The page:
After four Japanese armies landed on the mainland, the commander of the Russian Manchurian army, General of Infantry A.N. Kuropatkin, had the opportunity not to allow the blockade of Port Arthur from land, or at least to delay it for a considerable time. By the end of April, the Russian Manchurian Army 1904 was significantly strengthened by the units of the Amur Military District and the Trans-Baikal Region. The Trans-Baikal, Amur and Ussuri Cossack troops, the Irkutsk Cossacks and a separate corps of the Zaamur border guards were fully mobilized. Soon they awaited the arrival of the 4 Siberian Corps (from Siberia) and the 10 and 17 Army Corps from the European part of the Russian Empire. A possible counterstrike from the Manchurian army could put the Japanese forces in a very difficult position.

There were no plans to disrupt the Japanese troops. Only on the night of April 22 a battalion commanded by Lieutenant Colonel Rantseva headed for Bitszyvo. Early in the morning of April 22, several Japanese transports approached the coast. The gunboats covering them opened fire on the shore. In 7, the landing of units of the 3 Division began in the morning. The sentinels of Vojta and the battalion of Rantsev could not prevent the landing of the Japanese troops.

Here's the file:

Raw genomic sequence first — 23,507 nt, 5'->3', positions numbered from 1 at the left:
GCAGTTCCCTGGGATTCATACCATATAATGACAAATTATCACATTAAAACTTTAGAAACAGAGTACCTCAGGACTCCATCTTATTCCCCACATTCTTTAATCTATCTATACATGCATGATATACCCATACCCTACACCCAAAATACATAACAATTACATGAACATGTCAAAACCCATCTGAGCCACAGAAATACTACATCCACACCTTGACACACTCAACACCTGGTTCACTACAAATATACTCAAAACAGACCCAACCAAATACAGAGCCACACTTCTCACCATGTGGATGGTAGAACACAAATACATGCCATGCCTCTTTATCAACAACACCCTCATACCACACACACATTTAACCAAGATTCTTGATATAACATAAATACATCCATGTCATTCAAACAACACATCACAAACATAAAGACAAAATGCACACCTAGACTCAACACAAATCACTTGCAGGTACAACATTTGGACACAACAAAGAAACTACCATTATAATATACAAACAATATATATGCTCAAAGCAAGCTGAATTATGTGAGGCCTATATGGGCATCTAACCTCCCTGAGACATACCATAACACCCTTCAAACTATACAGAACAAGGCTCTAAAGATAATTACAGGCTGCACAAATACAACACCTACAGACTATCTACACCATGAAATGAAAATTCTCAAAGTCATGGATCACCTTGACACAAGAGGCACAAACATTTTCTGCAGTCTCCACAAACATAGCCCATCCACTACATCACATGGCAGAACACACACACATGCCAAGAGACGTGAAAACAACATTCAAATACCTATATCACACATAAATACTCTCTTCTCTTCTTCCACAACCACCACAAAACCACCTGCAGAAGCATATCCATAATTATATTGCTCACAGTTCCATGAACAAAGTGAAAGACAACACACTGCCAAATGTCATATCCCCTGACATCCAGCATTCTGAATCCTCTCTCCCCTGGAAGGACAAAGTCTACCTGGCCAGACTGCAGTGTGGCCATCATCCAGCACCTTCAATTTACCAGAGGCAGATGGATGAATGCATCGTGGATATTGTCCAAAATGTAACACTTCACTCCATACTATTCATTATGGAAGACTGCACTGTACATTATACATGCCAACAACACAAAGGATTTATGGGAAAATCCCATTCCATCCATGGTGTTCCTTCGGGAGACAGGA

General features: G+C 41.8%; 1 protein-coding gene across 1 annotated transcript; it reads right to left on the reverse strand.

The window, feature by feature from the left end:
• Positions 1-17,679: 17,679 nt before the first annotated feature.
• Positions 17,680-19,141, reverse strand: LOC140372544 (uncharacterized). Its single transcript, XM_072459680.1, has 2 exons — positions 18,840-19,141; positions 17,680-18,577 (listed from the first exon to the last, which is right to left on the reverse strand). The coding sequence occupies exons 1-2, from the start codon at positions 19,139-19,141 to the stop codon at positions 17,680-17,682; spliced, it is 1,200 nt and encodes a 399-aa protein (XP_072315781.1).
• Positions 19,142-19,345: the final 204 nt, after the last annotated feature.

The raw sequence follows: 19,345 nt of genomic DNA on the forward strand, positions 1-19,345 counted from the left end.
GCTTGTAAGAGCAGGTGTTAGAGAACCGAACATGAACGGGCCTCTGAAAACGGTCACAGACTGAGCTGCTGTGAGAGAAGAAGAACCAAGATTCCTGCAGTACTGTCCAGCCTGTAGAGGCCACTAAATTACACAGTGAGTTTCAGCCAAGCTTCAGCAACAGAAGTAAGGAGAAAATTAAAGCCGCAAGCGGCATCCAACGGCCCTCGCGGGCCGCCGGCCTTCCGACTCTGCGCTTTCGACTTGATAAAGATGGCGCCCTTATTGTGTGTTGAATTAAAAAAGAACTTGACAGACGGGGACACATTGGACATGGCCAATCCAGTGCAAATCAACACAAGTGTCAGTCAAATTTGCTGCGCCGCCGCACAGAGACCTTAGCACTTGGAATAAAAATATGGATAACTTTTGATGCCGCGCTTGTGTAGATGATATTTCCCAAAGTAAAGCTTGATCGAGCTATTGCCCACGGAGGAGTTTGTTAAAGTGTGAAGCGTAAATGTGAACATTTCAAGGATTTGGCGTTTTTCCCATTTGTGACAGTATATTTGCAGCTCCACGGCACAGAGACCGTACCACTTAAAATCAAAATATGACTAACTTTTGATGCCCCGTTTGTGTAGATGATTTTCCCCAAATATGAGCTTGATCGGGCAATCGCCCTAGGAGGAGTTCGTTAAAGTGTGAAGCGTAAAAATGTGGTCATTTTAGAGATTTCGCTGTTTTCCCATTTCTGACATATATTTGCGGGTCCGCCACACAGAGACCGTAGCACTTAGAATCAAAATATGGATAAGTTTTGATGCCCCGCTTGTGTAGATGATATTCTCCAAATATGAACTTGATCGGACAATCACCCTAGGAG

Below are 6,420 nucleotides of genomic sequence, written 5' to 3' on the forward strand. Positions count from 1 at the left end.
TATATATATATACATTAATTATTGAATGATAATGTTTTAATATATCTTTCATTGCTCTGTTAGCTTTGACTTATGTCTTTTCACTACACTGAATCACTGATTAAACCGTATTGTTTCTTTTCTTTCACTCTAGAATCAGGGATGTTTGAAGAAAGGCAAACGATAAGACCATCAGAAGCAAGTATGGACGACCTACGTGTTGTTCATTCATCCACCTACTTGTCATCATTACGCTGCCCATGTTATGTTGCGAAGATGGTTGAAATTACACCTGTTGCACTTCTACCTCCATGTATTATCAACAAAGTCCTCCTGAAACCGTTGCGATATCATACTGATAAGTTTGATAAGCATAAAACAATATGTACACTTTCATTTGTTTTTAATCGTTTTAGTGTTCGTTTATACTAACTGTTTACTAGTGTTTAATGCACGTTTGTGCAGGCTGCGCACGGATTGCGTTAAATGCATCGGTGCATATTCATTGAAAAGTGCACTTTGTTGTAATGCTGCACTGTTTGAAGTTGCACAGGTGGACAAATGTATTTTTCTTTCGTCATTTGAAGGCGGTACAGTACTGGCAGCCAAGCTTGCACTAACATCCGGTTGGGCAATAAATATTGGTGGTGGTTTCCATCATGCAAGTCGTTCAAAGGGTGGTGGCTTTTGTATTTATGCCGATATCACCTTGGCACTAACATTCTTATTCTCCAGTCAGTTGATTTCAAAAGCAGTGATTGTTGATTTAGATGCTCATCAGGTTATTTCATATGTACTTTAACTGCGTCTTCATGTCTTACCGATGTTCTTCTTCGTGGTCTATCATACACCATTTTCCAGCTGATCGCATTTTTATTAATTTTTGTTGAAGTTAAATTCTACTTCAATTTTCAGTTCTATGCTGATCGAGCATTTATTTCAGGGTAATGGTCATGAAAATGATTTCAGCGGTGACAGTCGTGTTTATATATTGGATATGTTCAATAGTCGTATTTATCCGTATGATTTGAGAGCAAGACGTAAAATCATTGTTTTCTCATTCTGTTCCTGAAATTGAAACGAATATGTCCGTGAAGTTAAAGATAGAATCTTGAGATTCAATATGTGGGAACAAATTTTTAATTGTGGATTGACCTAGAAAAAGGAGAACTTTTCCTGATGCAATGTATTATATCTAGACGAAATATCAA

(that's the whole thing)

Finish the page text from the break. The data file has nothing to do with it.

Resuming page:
It is necessary to note the conditions in which the Japanese made the landing. The sea in the area chosen for the landing of amphibious forces is very shallow. And the Japanese transports were forced to stop at a distance 7-10 versts from the coast. At low tide, a stretch of sea stretched to a width of two miles. And at Bitszyvo this strip represented something like a swamp, where people fell through to the waist. When landing at low tide, Japanese boats could reach a distance of 1,5-2 versts on the coast. The rest of the distance the Japanese soldiers had to overcome to the waist in cold water and mud. Therefore, on April 22, the Japanese were only able to land the infantry battalion 8,5, the engineer battalion, and the 1-2 cavalry squadron. None of the guns could not be unloaded. Japanese advanced forces remained without artillery support. The Japanese sent one battalion to capture Bitszyo and, having set off guard, began to dig in. They were waiting for the Russian attack.